Insights on Facebook Whistleblower Frances Haugen ahead of major new UK laws to tackle online abuse

25th October 2021

Our CEO Professor Birgitte Andersen is interviewed by BBC World and Aaron Heslehurst for the lead story on Facebook Whistleblower Frances Haugen while she gives evidence in UK Parliament. It is ahead of major new laws to tackle online abuse.

Birgitte explains Frances Haugen’s comment on “Profit over People” and how Facebook didn’t do anything illegal. This is about integrity.

LIVE RECORDING: BBC World News 25 Oct 2021

Further details below:

BBC: Why does it matter if the UK hear evidence already presented in Congress? Are we expecting something new?

BBC World News 25 Oct 2021: Birgitte Andersen is being interviewed regarding Facebook Whistleblower. – Recording is below

Watch the LIVE RECORDING of Birgitte’s comment on “A social experiment for profit over people!” 

Professor Birgitte Andersen’s insight:

She is possible saying everything we already know. No, we do not expect something new – but we perhaps wish to hear it first-hand so our lawmakers and Parliament (House of Commerce and House of Lords) can ask the questions they want answers to and react on it in using their own institutions of cyber security, data governance and competition councils.

Rules are often national and even if the tech giants are global. For example, China, Russia, the Middle East, the USA and Europe with the UK govern the internet nationally using local institutions

It is a conversation that needs to be local because it affects the wellbeing of citizens.  


Continues below…

BBC: Does Facebook really put profit over people as Frances Haugen states – is it the same with other platforms?

Professor Birgitte Andersen’s insight:

How bad it goes is down to the business ethics of the organisations.

Facebook is possibly the most powerful company on the planet at the moment.

The reason big firms such as Facebook and YouTube had ‘wellbeing consequences’ they had, is because they were using a very powerful amplification technology (big data and AI) to do (what I call) psychology experiments on the population, on a scale that had never been done before.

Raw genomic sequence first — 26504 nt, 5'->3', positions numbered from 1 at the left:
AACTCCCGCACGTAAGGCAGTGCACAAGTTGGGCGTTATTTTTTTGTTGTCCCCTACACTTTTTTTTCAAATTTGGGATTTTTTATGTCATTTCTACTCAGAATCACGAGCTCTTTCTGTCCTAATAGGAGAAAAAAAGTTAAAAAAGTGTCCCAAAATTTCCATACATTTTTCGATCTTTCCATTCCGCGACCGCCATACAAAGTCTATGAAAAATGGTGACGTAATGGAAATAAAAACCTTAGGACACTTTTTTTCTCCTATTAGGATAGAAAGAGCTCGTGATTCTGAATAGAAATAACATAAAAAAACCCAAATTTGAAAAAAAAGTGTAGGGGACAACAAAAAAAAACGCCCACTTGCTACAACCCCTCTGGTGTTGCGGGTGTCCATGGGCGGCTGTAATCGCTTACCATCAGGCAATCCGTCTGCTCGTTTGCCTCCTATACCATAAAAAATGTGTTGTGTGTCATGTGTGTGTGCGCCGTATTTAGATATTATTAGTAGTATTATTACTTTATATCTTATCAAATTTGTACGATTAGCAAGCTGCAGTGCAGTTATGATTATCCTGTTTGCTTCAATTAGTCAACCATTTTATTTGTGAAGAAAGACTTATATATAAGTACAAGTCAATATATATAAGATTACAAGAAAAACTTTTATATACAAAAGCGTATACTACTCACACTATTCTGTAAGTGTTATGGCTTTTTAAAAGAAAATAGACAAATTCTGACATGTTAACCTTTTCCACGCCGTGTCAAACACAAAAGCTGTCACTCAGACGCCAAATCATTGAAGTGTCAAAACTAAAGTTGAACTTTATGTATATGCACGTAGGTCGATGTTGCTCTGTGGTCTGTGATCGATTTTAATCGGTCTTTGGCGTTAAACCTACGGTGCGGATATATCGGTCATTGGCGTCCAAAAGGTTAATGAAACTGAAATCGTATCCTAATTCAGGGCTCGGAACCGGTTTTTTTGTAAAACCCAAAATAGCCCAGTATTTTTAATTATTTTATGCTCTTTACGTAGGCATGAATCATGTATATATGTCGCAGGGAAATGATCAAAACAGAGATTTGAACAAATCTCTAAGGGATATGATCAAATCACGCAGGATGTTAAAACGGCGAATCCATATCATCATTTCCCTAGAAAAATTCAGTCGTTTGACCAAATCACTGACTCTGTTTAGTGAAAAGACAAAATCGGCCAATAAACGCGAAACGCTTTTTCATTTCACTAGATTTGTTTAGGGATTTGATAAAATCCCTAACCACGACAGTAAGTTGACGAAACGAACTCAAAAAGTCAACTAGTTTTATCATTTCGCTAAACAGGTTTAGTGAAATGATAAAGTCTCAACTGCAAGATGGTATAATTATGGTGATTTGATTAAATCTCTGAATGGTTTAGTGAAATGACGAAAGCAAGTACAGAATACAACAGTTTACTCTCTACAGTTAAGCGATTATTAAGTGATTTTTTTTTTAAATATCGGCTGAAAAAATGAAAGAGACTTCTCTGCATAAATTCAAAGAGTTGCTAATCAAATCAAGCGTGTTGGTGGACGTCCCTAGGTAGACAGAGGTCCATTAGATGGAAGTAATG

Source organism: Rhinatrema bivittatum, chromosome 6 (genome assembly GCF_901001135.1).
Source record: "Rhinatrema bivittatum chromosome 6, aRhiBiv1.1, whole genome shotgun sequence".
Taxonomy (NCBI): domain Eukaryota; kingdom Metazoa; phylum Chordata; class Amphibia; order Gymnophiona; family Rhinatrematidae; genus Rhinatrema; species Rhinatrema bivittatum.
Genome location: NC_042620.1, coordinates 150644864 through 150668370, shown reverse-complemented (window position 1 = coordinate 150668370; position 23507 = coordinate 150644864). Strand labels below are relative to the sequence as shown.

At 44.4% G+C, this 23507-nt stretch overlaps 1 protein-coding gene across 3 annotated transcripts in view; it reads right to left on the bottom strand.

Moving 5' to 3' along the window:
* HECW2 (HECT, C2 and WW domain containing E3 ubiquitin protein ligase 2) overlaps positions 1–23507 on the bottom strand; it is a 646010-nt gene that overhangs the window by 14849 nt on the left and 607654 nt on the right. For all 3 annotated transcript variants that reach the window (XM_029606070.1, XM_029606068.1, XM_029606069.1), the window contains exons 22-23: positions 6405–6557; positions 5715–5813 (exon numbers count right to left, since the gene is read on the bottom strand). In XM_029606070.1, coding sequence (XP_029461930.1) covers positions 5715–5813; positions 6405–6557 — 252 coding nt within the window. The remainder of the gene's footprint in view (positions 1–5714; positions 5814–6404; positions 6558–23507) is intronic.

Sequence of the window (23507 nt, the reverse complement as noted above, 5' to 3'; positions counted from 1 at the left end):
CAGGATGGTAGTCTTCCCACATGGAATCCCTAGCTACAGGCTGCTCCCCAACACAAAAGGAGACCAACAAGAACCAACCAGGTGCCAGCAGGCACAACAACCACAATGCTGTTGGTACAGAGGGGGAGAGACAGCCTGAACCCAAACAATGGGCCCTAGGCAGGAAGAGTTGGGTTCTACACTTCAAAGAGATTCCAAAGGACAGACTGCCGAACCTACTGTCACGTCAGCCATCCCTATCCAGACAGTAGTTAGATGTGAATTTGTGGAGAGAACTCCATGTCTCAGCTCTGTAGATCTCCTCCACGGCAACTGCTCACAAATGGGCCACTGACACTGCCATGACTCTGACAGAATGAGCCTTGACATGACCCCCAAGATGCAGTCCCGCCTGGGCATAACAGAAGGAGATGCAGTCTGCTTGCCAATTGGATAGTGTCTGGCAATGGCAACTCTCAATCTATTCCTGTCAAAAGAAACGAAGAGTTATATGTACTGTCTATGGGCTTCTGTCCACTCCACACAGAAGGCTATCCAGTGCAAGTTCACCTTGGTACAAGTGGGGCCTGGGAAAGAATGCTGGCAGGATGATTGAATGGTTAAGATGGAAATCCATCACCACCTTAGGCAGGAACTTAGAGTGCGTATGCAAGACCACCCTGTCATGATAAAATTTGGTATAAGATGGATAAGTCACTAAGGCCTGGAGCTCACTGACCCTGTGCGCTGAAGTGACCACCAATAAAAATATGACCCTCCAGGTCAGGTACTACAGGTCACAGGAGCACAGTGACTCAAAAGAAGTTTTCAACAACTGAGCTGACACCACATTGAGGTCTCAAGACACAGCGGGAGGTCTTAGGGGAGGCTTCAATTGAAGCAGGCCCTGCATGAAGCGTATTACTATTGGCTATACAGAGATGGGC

Their objective is to

  • optimise engagement;
  • optimise, how much time people spend on their site, and
  • optimise how effectively they invite people onto the site.

These objectives are not human values, they’re only monetisation values and this is the way those platform companies are run.

This is how we got Frances Haugen statement of Profit over People.

In order to secure these objectives and monetarisation values, their algorithms need to draw people to some sensational information. Their business model is linked with advertisements and campaigns.

Their business model was not vicious but decreasing wellbeing and online abuse were the consequences.


Continues below…

BBC: But Facebook did not break the law – so why an issue?

Professor Birgitte Andersen’s insight:

Corporate behaviour is not just about following rules of law – also about corporate social responsibility.

Banks are here to make us manage our finances – not to trick us into major loans and fall into houseful debt. Supermarkets should be here to provide a good shopping experience and make us eat good food. Energy companies need to help us become sustainable.

Companies need to have Integrity not just being “legal” –  they need to create a safe environment around us.

I think that Facebook has run out of coolness.

  • the scandal over Cambridge Analytica
  • not paying tax – using creative financial accountancy for tax avoidance
  • and they did not first hit down hard enough to terror, abuse and hate crime